Ingmar Bergman was wildly overrated -- but he still made some great films
Nov 27, 2000, Vol. 6, No. 11 • By JONATHAN LEAF
Given such early movies as these, one cannot but wonder why his work abruptly became so emotionally monochromatic and why humor mostly disappeared for a time. In certain ways, Bergman's career was rather like Eugene O'Neill's: Early success at straightforward stories about recognizable people brought fame, and a taste of fame whetted a desire for greater acclaim -- which only the most unrelenting "seriousness" could achieve.
Like most of us, Bergman was capable of being impressed by the attention of the famous, and a reader of his autobiography, The Magic Lantern, can't help but notice that he neglects to mention Max Von Sydow, but includes accounts of Garbo, Chaplin, and Streisand, among many other celebrities.
Bergman's father had been one of Stockholm's most well-known pastors. The city's leading citizens often visited the family's house. As an adult, Bergman must have been especially sensitive about the intelligentsia's changing attitude towards belief. He was desperately unhappy in the postwar years, and he must have asked himself if celebrity could be a balm for his distress. How, having briefly grasped hold of fame, could he keep this transient prize?
The sophisticated crowd was hostile to organized religion and fond of formalistic exhibitionism. Bergman in the 1960s, like O'Neill in the late 1920s, began producing work for the au courant. Only at the end of his career did the director, like O'Neill with the posthumous Long Day's Journey Into Night, revert with the unaffectedly somber Autumn Sonata and his valedictory fairy-tale, Fanny and Alexander.
Still, there lingers in the popular consciousness the perception that a Bergman film is something long and opaque. This reputation derives from the sequence of films that he produced beginning with the once much-trumpeted 1956 film, The Seventh Seal, a movie that was actually produced in between Smiles of a Summer Night and Wild Strawberries. Though the film is not as over-the-top as many remember it to be (and as many later Bergman films are), it did declare his fondness for expressionism, modernism, and bombast.
Frequently parodied, of course, is the scene in which the inevitability of death is indicated by the appearance of Death himself, on the beach and playing chess with a knight returned from the crusades. The knight is much concerned with the silence of God -- though one might think he might be more worried that the Crusades ended in 1271 and that the particular outbreak of the plague which is clearly being depicted, the Black Death, took place in the mid-fourteenth century. Regardless, Bergman has more in store for him. For there, on the beach, this knight, with his unbeatable timing, manages to run into the Holy Family, who, it turns out, have just been brought back to life in the middle of plague-stricken Sweden. This, the critics explained, was genius.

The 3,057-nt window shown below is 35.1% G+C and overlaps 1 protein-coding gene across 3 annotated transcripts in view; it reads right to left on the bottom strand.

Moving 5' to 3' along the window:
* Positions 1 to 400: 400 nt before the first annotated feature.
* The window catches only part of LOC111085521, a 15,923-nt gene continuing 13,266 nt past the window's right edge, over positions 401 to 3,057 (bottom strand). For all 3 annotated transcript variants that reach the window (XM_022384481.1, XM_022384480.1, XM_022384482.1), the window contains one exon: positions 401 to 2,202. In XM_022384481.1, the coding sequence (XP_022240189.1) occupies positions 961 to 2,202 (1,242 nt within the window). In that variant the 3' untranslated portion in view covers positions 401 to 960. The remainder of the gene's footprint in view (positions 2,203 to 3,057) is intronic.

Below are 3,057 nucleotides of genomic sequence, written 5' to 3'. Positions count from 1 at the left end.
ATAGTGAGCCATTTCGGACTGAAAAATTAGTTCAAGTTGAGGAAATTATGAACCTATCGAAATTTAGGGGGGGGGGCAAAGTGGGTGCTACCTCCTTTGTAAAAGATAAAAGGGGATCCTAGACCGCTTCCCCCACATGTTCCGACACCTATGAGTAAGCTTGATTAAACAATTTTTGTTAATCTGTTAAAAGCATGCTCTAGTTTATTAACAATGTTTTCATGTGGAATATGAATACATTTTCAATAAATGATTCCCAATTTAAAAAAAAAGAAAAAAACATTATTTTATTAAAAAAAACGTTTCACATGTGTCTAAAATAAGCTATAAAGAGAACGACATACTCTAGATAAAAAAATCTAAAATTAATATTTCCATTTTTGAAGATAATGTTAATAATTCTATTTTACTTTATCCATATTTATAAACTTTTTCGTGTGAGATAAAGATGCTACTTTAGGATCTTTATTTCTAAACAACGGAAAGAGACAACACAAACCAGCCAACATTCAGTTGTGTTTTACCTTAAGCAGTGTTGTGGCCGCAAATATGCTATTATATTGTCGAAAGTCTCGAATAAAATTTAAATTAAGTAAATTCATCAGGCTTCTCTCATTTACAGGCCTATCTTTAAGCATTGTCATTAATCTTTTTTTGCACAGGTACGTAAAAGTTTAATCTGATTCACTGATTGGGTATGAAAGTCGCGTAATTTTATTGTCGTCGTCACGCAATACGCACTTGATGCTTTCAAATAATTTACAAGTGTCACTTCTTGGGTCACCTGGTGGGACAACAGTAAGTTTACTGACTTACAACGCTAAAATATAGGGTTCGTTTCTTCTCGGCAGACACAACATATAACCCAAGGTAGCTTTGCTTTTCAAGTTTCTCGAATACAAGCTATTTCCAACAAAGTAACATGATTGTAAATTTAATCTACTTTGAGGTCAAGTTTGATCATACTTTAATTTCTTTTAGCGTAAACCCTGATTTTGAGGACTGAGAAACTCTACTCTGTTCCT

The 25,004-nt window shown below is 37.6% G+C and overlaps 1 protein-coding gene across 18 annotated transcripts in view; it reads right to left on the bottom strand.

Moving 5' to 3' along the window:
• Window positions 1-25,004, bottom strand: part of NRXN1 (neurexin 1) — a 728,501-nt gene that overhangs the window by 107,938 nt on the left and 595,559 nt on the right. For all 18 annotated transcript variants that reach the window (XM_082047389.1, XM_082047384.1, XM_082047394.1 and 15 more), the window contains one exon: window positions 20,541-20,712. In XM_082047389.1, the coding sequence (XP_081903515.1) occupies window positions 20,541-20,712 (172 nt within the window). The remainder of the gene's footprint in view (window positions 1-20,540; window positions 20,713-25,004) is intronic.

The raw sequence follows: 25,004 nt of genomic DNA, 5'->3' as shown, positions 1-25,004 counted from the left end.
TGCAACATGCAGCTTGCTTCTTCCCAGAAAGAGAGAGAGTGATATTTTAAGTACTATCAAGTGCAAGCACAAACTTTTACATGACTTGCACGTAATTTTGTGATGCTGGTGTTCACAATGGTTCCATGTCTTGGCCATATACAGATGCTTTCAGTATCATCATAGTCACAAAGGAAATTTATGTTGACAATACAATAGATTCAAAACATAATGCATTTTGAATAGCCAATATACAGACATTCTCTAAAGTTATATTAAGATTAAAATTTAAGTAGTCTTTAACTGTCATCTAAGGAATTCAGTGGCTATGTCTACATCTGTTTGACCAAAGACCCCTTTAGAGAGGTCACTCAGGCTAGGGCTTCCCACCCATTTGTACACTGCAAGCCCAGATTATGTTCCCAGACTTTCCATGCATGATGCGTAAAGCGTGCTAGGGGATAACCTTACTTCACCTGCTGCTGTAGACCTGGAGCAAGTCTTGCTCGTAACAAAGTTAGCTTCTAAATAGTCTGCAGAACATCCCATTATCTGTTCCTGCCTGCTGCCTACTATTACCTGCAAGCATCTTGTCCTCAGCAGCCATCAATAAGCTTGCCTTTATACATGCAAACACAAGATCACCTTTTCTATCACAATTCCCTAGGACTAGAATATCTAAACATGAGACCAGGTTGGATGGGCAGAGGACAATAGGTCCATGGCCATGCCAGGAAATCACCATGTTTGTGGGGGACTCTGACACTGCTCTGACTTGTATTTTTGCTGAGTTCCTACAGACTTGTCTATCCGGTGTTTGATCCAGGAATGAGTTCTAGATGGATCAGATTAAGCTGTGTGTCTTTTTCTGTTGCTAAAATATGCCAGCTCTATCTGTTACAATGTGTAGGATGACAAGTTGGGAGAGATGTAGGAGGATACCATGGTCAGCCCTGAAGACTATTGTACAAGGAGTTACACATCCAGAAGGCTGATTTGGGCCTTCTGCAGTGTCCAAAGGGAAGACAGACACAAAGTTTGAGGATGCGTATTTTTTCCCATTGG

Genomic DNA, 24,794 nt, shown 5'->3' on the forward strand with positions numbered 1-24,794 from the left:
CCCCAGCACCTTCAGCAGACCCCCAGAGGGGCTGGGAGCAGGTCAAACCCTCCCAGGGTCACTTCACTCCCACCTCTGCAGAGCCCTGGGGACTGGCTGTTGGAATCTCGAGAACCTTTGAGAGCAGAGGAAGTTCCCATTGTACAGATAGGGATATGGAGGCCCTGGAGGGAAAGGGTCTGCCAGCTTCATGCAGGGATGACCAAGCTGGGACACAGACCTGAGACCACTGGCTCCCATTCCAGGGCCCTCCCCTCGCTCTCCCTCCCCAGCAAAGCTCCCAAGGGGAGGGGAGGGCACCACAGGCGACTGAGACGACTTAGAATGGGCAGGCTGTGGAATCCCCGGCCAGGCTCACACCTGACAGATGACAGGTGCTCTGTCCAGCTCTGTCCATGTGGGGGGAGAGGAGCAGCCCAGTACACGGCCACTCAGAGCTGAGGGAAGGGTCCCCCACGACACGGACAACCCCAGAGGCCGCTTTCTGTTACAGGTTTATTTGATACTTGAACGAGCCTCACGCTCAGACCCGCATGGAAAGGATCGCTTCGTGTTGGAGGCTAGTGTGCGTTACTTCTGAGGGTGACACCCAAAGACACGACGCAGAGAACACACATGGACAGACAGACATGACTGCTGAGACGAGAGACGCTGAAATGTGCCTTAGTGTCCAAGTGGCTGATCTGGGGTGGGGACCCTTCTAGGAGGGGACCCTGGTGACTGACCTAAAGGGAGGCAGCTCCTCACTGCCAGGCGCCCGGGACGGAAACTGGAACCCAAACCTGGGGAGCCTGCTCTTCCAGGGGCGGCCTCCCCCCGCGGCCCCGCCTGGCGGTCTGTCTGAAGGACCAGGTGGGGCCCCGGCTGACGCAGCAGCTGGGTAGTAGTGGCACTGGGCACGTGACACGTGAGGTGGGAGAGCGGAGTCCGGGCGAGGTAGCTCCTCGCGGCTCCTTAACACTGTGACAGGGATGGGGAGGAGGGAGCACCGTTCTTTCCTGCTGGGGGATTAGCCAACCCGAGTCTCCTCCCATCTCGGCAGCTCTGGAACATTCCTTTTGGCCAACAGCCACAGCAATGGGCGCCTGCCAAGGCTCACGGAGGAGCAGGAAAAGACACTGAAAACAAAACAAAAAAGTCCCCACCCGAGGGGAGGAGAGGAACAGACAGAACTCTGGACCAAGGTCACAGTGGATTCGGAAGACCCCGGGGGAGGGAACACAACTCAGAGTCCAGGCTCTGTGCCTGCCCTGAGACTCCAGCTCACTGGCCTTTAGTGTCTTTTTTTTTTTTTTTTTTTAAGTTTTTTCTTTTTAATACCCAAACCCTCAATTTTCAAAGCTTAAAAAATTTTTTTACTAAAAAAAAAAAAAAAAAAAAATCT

To be fair, few men could have failed to be seduced by the reaction to the film. Told that he was both a poet and prophet in his self-conscious obscurity and nihilism, Bergman was persuaded by its critical and commercial success to make three films on the theme of the purported death or silence of God, a subject which could not have been more perfectly selected to appeal to the international liberal intelligentsia.
The second movie in this trilogy was Winter Light. (It is indicative of Bergman and of his disdain for anything remotely "easy" that he has said that he considers this the most excellent of his films.) The story of a disaffected Lutheran pastor and his attempts to break free from his dowdy mistress, a woman cursed with horrible eczema, Winter Light is an uncompromising attempt to reckon with the question of how a man should carry forward his religious duties in the absence of belief. At a mere eighty-one minutes in length, though, it is ponderous and wearying, a film that seems to be easily an hour longer. Empty of comedy, devoid of music, and filled with lengthy scenes shot in long, rolling takes, it is a draining experience to view.
Yet critics saw depth in its humorlessness and gravity in its slowness. And the critical approbation emboldened the director to move further in the direction of idiosyncrasy and deliberate vagueness. He also seemed spurred on by the fact, which he acknowledged his own awareness of, that foreign critics were then showering even more praise on the purposefully laborious work of Michelangelo Antonioni. Now convinced that he could use the tools of cinema to render almost any psychological nuance and that critics and audiences would be tolerant and appreciative of his experimentation, Bergman did not back away from the direction in which he had headed.